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I'm trying to call

sys_readlink(const char __user *path, char __user *buf, int bufsiz)

directly, but get EFAULT error code. This error appears because buf points to memory from kernel-space.

So, is there possible way to allocate user-space memory from kernel ?

kmalloc(size, GFP_USER) is similar to kmalloc(size, GFP_KERNEL) and returns pointer to kernel memory.

share|improve this question
    
Why is it you need to do something so high-level in the kernel? – Omnifarious Oct 2 '11 at 20:58
3  
You're already in kernelspace; you should be calling into the VFS directly instead of using a system call. – Ignacio Vazquez-Abrams Oct 2 '11 at 21:00
    
I'm using readlink("/proc/PID/exe") to get full path to the current process image file, is there any other ways to get it ? I can't use d_path() because it uses one of the system calls, that are already hooked by me, so it returns NULL – Makc Oct 2 '11 at 21:02
1  
GFP_USER means that it's kernel space memory that you can allow the user to access (typcially used as markers for shared kernel/user pages). Readlink needs a user space virtual memory area and an address in that area. I suggest you take Ignacio's advice or reconsider writing this in the kernel. – Jesus Ramos Oct 2 '11 at 21:04
up vote 6 down vote accepted

You can temporarily disable memory address validity checking by using set_fs

mm_segment_t old_fs;

old_fs = get_fs();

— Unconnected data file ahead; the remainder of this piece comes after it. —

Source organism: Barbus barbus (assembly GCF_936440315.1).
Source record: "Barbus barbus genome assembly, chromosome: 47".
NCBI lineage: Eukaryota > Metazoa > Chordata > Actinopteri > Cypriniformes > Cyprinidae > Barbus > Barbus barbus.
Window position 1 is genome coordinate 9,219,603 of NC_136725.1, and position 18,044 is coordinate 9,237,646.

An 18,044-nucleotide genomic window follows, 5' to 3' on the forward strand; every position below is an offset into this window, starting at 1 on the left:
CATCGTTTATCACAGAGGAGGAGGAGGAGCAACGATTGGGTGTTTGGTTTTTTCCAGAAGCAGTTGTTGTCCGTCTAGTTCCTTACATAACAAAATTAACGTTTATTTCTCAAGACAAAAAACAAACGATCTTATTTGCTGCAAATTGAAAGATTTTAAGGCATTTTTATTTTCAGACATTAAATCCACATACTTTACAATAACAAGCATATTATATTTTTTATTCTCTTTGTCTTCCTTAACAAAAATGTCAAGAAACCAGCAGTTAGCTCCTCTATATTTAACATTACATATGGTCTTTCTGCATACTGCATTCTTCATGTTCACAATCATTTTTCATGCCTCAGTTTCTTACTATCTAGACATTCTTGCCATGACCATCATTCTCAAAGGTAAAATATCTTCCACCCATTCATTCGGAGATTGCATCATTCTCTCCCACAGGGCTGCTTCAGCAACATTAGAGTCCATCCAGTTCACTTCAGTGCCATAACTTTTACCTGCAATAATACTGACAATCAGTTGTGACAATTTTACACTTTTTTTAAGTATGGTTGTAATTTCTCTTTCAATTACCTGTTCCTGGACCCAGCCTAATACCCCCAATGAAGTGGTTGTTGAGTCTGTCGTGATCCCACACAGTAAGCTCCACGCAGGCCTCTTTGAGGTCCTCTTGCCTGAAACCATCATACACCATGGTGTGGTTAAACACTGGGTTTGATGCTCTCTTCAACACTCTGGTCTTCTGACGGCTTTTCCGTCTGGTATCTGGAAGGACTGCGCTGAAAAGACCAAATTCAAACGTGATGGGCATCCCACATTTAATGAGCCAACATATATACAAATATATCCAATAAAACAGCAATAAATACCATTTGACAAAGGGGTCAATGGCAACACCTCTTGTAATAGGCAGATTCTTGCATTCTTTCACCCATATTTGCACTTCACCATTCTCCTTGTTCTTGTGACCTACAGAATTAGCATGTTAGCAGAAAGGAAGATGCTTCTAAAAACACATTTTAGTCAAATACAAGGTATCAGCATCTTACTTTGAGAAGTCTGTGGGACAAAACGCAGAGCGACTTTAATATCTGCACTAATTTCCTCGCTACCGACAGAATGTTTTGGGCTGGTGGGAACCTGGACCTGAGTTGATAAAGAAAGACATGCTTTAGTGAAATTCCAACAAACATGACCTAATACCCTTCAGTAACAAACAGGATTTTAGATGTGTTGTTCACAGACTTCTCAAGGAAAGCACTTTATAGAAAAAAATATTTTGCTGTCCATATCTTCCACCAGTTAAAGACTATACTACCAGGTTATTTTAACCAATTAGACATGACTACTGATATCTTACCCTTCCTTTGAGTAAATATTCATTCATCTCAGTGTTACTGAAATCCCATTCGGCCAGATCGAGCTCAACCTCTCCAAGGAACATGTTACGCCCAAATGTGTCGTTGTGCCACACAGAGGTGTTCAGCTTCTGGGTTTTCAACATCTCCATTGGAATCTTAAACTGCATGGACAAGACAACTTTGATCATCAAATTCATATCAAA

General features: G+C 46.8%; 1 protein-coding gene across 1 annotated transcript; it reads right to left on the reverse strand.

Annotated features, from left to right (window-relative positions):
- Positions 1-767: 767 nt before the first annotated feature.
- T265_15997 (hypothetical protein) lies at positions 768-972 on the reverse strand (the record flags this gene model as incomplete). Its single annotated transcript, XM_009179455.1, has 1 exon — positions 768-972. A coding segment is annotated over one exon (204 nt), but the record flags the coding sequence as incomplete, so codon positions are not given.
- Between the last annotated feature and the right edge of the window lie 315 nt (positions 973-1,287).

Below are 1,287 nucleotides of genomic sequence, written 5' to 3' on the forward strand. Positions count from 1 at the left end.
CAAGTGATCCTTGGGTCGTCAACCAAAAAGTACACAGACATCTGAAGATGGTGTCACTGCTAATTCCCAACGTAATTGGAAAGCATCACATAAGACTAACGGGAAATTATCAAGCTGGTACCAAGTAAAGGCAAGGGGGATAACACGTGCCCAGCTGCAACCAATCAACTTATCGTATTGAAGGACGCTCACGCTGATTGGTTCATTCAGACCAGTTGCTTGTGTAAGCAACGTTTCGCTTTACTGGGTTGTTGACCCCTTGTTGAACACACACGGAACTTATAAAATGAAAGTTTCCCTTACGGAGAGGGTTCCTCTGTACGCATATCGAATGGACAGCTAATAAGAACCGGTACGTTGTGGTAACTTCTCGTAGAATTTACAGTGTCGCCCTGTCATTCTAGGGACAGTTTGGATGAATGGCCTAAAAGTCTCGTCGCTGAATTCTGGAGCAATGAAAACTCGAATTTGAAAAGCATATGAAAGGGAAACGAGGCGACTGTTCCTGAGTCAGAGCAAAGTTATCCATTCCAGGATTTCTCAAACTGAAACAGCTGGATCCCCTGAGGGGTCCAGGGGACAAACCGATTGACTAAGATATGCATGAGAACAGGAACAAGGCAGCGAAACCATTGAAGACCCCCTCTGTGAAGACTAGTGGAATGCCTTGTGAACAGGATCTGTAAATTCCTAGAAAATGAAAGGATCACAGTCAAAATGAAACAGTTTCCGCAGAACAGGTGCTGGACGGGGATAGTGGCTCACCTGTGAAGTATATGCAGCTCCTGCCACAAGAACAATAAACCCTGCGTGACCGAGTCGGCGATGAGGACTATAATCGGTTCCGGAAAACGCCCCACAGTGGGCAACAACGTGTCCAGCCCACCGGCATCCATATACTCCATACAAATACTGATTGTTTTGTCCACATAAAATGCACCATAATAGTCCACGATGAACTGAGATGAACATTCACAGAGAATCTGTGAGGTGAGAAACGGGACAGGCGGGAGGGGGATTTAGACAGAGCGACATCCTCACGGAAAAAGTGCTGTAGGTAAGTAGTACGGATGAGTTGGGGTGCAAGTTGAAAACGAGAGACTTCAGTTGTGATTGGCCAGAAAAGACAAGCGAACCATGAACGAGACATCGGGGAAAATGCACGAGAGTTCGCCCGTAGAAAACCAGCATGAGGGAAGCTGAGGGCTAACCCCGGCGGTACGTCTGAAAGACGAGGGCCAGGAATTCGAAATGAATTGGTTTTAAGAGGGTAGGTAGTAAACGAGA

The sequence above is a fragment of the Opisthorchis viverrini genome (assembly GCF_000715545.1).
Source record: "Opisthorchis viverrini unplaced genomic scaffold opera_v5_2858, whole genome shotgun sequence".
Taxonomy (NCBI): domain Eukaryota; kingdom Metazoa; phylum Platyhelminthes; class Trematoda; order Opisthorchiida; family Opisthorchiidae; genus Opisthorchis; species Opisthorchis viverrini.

set_fs(KERNEL_DS);
/* Your syscall here */
set_fs(old_fs);
share|improve this answer
    
Thank you very much, this is what i need. – Makc Oct 3 '11 at 14:23
    
Hi, I had a similar issue. In my case the syscall I want to make is pread. So I called vfs_read directly. I verified that this set_fs(KERNEL_DS) is doing the job. However, later when I opened the file with O_DIRECT flag and do a vfs_read, I am again getting the -EFAULT. Can you shed some light on the O_DIRECT issue? – Erben Mo Dec 11 '14 at 21:07
    
@ErbenMo: IIRC O_DIRECT comes with some strict alignment requirements (with actual requirements varying between filesystems and kernel versions), this might be the cause of your problems. – Hasturkun Dec 11 '14 at 21:19
    
I think the alignment requirements is on the size/address of the data on disk, not the size/address of the buffer that store the data after read... So I am am not sure if thats the problem because the data I am reading on disk is 4kb aligned. It seems the problem is with the in-memory buffer that stores the data. – Erben Mo Dec 11 '14 at 21:43
    
@ErbenMo: the requirements are also on the user buffers if I'm not mistaken. Unaligned buffers probably won't work. – Hasturkun Dec 12 '14 at 0:17

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